Tavern Built in 1830 Disassembled for Preservation

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BOONE COUNTY - Construction workers began disassembling the 183-year-old historic Gentry-Threlkeld-Van Horn Tavern on Tuesday and will move it to the Boone Monument Village in Marthasville in order to preserve it.

"I think, in the process, I've had a great history lesson," owner of the tavern Patrick Dougherty said. "The story about the tavern has sort of become ingrained in me."

The tavern served as a pit stop for many pioneers travelling across the United States. One of the more famous historical personalities who stopped by the tavern was notable American author, Washington Irving.

Dougherty has had the property in his backyard for more than 40 years. He said he decided to sell the property because he can no longer maintain it.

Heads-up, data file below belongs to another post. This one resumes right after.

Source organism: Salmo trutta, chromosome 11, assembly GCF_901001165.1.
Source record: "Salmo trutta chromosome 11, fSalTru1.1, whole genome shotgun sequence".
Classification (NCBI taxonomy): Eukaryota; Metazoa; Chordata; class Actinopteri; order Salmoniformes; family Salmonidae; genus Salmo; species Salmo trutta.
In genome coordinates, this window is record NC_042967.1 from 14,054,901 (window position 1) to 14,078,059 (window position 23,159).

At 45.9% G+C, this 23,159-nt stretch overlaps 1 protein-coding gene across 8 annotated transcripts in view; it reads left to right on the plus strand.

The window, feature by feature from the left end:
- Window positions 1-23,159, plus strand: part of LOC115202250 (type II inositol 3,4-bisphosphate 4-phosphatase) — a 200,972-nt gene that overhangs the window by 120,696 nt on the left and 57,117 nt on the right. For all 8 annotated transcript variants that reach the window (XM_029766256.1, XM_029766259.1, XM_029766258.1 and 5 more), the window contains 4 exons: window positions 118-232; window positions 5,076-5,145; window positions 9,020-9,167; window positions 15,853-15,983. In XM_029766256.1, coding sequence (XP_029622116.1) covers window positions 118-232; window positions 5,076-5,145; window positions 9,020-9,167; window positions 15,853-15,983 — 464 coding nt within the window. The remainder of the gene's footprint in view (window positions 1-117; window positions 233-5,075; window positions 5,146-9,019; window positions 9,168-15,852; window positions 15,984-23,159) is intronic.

"I've just been barely able to maintain the tavern for the past year and you can see the deterioration," Dougherty said. "There's some deterioration from my not getting out there and trying to fix everything that happened."

Dougherty has tried to sell the property before, but said the highest bid he got was of $1. Proprietor of the Boone Monument Village, Bernardo Brunetti, bought the property for $10. He said it is the second oldest structure he's ever worked with, the first being a building from 1799.

"This was an incredible find," Brunetti said. "We're looking forward to reconstructing it, disassembling it, and reconstructing it and making it back into a fully functional tavern from the period."

He said tearing down the property will take one week, but rebuilding it will take up to a year. The team putting the tavern back together will use an original picture of the tavern for reference when it is time to reconstruct it. He said adding the tavern to the monument village is important for historical reasons.

"The tavern will play a very important part because they will be serving typical foods of the time and drinks and so forth," Brunetti said. "We're going to try to integrate the actual history in a very effective way by making it, bringing it back to life, much more effective than studying it in a book."